The furry little one in your home may not have grass or a nest to push her paws against, but that doesn’t mean the wild instinct isn’t within.

A combination of instinct and practicality

Ultimately, the reason your kitty likes to knead might come down to a multitude of factors that are both psychological and biological in nature.

“In most cases, kneading is considered normal cat behavior,” Nolds says. “Scratching and kneading are necessary for claw and pad maintenance. Also, kneading is a form of marking and one of the ways that a cat may communicate.”

Why do cats knead their owners?

An orange tabby cat stretches paws out on a blanket.

In addition to flexing their paws on furniture, blankets, and carpets, many cats seem to enjoy kneading their owners. Some kitties will even sit in their owner’s lap or snuggle alongside them while kneading the air.

Just as scientists aren’t quite sure why felines knead in general, the jury’s also out when it comes to cats kneading their owners. One theory is that your furry friend sees you as a parental figure. Another potential explanation is that your cat isn’t necessarily kneading you, but the soft fabric you’re wearing. Kitty could also simply think you’re a cushy, comfy spot that’s worth flexing her paws against.

How to make cat kneading more comfortable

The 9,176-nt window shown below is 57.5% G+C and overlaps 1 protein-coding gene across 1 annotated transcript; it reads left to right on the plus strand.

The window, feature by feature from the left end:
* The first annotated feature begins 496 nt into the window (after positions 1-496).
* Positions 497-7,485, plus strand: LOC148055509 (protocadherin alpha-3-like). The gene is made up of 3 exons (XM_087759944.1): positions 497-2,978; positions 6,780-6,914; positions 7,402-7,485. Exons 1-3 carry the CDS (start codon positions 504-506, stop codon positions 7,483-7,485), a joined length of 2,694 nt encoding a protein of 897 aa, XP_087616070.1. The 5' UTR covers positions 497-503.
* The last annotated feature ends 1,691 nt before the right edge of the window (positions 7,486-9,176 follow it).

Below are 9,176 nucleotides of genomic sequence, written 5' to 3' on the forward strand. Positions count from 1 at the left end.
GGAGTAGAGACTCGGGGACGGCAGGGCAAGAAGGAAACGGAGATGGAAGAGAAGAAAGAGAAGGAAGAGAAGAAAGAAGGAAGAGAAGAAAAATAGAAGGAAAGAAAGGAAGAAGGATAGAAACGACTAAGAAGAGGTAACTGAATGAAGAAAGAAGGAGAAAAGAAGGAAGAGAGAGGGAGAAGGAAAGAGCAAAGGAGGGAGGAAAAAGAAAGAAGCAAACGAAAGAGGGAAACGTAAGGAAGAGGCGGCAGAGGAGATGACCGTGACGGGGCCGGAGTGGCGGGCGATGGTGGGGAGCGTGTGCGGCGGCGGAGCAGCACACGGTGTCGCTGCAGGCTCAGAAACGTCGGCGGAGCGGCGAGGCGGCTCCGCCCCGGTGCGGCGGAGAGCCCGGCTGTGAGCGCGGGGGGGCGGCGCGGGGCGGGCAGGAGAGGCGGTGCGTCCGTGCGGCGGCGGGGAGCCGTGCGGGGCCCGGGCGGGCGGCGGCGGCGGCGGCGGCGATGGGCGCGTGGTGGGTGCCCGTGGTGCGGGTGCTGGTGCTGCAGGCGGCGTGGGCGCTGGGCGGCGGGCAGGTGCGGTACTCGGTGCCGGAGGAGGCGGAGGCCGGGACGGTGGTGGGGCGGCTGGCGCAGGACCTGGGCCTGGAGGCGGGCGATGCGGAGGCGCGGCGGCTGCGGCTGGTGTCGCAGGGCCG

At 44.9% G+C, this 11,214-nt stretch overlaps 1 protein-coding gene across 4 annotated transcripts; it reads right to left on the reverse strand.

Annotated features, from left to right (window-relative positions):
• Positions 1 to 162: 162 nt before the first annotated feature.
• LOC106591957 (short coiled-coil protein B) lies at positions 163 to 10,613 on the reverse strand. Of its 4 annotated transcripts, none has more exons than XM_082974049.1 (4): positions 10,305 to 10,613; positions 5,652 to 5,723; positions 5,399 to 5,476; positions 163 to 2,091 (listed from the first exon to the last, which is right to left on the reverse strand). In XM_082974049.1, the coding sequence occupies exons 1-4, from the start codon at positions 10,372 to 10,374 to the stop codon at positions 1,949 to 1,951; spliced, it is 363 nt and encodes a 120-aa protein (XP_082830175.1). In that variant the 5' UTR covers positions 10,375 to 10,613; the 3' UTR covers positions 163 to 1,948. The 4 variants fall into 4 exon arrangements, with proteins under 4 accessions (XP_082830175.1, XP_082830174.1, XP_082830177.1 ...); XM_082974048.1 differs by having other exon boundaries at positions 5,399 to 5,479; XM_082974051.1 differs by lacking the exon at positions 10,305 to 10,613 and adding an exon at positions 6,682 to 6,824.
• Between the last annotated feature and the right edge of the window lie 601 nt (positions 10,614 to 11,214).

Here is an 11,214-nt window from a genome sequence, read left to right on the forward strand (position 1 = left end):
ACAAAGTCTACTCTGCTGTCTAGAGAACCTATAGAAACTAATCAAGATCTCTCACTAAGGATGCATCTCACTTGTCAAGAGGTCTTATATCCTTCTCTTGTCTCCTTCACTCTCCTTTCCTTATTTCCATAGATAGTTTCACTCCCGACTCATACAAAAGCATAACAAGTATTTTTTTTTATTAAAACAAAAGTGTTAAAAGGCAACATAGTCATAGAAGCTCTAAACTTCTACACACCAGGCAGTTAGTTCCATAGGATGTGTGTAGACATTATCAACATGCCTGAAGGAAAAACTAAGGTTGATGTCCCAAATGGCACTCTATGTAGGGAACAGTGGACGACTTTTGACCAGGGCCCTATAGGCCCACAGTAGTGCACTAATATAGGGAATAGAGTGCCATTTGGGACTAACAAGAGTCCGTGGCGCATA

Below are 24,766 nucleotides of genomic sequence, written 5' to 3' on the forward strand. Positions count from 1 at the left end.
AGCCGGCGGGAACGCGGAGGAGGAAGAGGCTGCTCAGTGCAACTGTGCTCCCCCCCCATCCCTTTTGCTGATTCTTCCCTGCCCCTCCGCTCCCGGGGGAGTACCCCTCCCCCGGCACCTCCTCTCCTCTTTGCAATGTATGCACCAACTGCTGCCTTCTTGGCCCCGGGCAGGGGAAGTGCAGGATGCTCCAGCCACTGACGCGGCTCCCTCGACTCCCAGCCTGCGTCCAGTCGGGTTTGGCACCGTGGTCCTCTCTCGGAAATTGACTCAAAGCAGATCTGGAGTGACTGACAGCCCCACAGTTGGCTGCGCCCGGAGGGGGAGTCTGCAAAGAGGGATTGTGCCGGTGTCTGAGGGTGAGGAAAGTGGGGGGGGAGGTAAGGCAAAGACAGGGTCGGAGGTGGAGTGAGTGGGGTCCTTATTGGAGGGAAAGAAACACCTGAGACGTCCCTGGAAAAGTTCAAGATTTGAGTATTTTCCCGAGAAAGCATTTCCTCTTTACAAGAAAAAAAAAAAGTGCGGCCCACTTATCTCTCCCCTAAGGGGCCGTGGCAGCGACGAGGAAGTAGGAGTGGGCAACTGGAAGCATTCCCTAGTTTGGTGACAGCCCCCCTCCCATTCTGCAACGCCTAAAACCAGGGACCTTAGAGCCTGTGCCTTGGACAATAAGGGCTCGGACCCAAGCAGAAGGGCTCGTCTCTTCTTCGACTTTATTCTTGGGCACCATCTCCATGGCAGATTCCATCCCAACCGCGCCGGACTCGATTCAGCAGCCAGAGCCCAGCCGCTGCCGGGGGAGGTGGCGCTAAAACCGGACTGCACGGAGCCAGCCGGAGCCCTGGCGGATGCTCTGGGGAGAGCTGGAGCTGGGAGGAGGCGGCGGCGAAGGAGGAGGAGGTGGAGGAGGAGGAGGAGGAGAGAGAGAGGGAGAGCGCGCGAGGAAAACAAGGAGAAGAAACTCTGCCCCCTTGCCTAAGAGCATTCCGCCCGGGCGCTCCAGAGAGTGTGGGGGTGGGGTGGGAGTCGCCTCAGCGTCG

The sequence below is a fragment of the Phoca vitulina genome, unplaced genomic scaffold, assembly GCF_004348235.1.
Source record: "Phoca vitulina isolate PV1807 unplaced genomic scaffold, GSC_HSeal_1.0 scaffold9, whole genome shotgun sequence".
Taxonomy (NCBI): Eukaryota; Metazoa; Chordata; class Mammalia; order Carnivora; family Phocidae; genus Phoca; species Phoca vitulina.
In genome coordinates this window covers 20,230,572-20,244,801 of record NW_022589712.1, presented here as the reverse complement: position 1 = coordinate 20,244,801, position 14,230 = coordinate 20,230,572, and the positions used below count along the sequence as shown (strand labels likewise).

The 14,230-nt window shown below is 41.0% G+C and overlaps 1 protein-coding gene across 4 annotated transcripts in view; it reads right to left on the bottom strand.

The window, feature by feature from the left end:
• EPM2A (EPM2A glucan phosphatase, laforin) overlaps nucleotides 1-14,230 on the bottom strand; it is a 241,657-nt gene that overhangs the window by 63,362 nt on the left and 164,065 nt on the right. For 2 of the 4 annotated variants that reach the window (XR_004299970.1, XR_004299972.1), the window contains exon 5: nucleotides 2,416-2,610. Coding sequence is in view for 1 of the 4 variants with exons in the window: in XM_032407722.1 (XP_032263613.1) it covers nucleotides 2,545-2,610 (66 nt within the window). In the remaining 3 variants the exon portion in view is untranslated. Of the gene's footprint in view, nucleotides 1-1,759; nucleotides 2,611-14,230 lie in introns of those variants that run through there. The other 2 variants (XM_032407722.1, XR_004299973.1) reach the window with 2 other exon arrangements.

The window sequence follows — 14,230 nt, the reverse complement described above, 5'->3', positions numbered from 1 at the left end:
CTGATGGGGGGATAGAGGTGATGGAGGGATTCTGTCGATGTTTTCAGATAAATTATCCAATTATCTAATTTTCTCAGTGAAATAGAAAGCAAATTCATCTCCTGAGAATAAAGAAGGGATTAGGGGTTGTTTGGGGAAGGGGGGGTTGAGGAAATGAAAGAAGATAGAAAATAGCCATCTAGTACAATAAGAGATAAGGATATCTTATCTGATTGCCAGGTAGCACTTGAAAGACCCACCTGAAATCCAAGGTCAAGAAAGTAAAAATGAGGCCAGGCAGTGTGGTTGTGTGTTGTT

Not all cats knead their owners with their claws out, but boy can it hurt when they do! Nevertheless, it can confuse your cat and cause anxiety to get mad at them for this behavior. To reduce the risk of claws sinking into your thighs, try moving a blanket or towel in between you and your cat. You can also try trimming your feline’s claws to a length that won’t break the skin when they’re treating you like a batch of biscuit dough.

Just don’t care for the sensation of cat kneading at all? Try distracting your kitty with a treat or toy whenever she starts. You can also gently move her to a different location, but be sure to pet her for a little while to keep up the comforting atmosphere.

Can kneading indicate health problems?

While kneading is a perfectly behavior for most cats, there are rare situations where it could be a sign of underlying issues.

“Kneading can vary in intensity. In some cases, it can progress to aggression,” Nold explains. “If your cat is not causing harm, it may be best to just ignore them. If the behavior seems excessive contact your veterinarian to determine if a behavior consult or medical tests are recommended.”

Learn more about your cat and Five Critical Cat Behavior Changes to watch for.

A dog and cat snuggle

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A WORD FROM TRUPANION

We’re the official blog of Trupanion—chosen by veterinarians as the #1 pet insurance in America. Here you’ll find useful dog and cat care tips, interesting veterinary insights, and fun pet topics galore.

While you’re browsing our pet blog, please note that the views expressed here are those of the individual authors and do not necessarily reflect those of Trupanion. Our articles are reviewed by veterinarians for accuracy, but they are not a substitute for professional diagnosis and treatment. Always consult with your own pet’s veterinarian for advice.